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Biopic traces the life of Lou Gehrig, famous baseball player who played in 2130 consecutive games before falling at age 37 to ALS, a deadly nerve disease which now bears his name. Gehrig is followed from his childhood in New York until his famous 'Luckiest Man' speech at his farewell day in 1939. Written by
Jerry Milani <firstname.lastname@example.org>
Multiple published sources have asserted that Gary Cooper, who was right-handed, could not master a convincing left-handed throw or swing like Lou Gehrig. To remedy the problem, the story went, he was filmed throwing right-handed while wearing a mirror-image uniform, and for batting sequences he would swing from the right side of the plate, then run to third instead of first base; technicians then reversed the print of the film. However, Tom Shieber, a curator at the National Baseball Hall of Fame, has shown that Cooper did indeed learn to bat left-handed, and never wore a backwards Yankees uniform nor ran to third base after swinging. Film footage was "flipped" only once, during a brief sequence portraying Gehrig's minor-league days at Hartford, in order to make Cooper appear to be throwing left-handed. Scenes requiring Cooper to throw a ball as a Yankee were filmed using his stand-in, Babe Herman. See more »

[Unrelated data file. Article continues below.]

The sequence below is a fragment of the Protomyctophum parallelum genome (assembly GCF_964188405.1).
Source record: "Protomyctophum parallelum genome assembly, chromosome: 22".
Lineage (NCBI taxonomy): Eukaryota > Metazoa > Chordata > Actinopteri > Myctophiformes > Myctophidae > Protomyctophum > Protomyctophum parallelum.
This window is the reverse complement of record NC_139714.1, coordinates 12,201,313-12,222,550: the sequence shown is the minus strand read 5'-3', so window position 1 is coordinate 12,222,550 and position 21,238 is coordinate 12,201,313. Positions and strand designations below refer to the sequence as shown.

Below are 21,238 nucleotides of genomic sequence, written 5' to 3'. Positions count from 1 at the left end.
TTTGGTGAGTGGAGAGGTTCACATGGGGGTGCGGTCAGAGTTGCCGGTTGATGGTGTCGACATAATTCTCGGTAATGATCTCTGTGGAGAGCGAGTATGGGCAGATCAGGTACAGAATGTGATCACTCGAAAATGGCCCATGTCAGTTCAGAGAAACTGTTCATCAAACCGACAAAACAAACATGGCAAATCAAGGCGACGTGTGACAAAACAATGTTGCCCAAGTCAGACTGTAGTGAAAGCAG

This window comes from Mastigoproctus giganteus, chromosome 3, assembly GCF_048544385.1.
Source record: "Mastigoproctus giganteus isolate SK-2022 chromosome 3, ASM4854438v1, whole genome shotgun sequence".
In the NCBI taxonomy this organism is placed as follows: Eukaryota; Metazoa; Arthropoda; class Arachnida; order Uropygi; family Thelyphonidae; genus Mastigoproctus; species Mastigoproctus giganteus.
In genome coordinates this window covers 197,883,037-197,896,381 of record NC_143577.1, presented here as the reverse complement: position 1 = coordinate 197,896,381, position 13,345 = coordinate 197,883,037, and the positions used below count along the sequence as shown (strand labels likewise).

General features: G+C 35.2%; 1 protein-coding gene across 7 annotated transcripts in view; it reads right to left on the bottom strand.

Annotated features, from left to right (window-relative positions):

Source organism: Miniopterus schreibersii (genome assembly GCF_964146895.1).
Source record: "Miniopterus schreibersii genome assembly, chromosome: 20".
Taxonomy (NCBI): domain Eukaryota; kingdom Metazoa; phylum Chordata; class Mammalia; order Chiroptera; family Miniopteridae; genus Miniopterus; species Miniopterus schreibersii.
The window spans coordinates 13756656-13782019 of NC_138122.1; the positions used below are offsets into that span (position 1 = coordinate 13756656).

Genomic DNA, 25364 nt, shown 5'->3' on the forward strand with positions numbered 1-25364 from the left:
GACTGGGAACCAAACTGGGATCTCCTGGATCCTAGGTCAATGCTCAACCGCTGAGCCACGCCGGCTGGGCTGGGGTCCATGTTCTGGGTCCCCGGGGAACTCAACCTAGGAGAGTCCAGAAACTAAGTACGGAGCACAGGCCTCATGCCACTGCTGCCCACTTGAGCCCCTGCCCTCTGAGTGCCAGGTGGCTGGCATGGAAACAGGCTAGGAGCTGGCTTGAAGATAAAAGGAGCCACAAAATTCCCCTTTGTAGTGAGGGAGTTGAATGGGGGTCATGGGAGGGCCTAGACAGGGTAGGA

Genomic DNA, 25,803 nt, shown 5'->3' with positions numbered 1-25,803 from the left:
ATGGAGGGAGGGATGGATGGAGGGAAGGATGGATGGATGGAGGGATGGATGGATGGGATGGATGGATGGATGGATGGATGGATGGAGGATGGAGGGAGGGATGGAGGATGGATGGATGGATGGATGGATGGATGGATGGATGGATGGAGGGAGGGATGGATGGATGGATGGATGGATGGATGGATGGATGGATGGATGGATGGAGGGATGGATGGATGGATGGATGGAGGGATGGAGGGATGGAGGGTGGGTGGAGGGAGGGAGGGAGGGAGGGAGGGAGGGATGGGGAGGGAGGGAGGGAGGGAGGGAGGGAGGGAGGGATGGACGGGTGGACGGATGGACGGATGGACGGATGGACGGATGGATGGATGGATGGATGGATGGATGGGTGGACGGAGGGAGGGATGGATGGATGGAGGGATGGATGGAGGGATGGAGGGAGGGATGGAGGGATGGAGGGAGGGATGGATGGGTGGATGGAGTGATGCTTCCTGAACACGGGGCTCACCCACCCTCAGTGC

As Mrs. Gehrig is looking through her scrapbook, she comes across a newspaper dated 12 September 1935 with a headline that Babe Ruth has left the Yankees. Babe Ruth left the Yankees at the end of the 1934 season and played for the Boston Braves in 1935. See more »
After seeing this movie, I went out and bought the Ken Burns documentary on Baseball. It's amazing how nice of a guy Lou Gherig was! He was a true gentleman. He brought his Mom to ALL THE GAMES. He was a true hero as well. I liked this movie and it was very sad to see Lou get stiff toward the end of the movie. Babe Ruth played himself and that was no hard task for him. I bought this movie it was so darn good.
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